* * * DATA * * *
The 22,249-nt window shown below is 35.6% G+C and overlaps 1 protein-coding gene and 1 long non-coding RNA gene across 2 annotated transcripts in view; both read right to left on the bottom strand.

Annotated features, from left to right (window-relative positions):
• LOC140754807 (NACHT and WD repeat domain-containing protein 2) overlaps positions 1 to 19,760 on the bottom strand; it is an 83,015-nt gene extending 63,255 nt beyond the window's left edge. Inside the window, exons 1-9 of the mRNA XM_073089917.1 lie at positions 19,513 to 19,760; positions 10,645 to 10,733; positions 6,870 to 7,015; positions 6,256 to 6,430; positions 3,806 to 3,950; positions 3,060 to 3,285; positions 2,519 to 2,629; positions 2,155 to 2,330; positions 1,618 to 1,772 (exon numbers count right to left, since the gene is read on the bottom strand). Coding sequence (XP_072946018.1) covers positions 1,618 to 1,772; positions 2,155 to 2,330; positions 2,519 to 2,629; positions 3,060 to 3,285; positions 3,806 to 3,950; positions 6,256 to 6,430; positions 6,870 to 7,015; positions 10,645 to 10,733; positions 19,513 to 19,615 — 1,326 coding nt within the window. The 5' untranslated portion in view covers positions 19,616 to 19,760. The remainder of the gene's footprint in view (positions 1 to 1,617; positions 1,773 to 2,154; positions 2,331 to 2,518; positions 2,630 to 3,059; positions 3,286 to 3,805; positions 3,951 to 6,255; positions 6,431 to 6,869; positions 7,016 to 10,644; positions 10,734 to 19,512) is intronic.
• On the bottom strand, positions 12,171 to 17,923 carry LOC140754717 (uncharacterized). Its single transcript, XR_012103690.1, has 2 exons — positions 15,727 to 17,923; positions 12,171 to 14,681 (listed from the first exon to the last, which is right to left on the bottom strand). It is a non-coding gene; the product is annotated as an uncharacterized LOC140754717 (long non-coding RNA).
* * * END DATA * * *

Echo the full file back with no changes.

The 22,249-nt window shown below is 35.6% G+C and overlaps 1 protein-coding gene and 1 long non-coding RNA gene across 2 annotated transcripts in view; both read right to left on the bottom strand.

Annotated features, from left to right (window-relative positions):
• LOC140754807 (NACHT and WD repeat domain-containing protein 2) overlaps positions 1 to 19,760 on the bottom strand; it is an 83,015-nt gene extending 63,255 nt beyond the window's left edge. Inside the window, exons 1-9 of the mRNA XM_073089917.1 lie at positions 19,513 to 19,760; positions 10,645 to 10,733; positions 6,870 to 7,015; positions 6,256 to 6,430; positions 3,806 to 3,950; positions 3,060 to 3,285; positions 2,519 to 2,629; positions 2,155 to 2,330; positions 1,618 to 1,772 (exon numbers count right to left, since the gene is read on the bottom strand). Coding sequence (XP_072946018.1) covers positions 1,618 to 1,772; positions 2,155 to 2,330; positions 2,519 to 2,629; positions 3,060 to 3,285; positions 3,806 to 3,950; positions 6,256 to 6,430; positions 6,870 to 7,015; positions 10,645 to 10,733; positions 19,513 to 19,615 — 1,326 coding nt within the window. The 5' untranslated portion in view covers positions 19,616 to 19,760. The remainder of the gene's footprint in view (positions 1 to 1,617; positions 1,773 to 2,154; positions 2,331 to 2,518; positions 2,630 to 3,059; positions 3,286 to 3,805; positions 3,951 to 6,255; positions 6,431 to 6,869; positions 7,016 to 10,644; positions 10,734 to 19,512) is intronic.
• On the bottom strand, positions 12,171 to 17,923 carry LOC140754717 (uncharacterized). Its single transcript, XR_012103690.1, has 2 exons — positions 15,727 to 17,923; positions 12,171 to 14,681 (listed from the first exon to the last, which is right to left on the bottom strand). It is a non-coding gene; the product is annotated as an uncharacterized LOC140754717 (long non-coding RNA).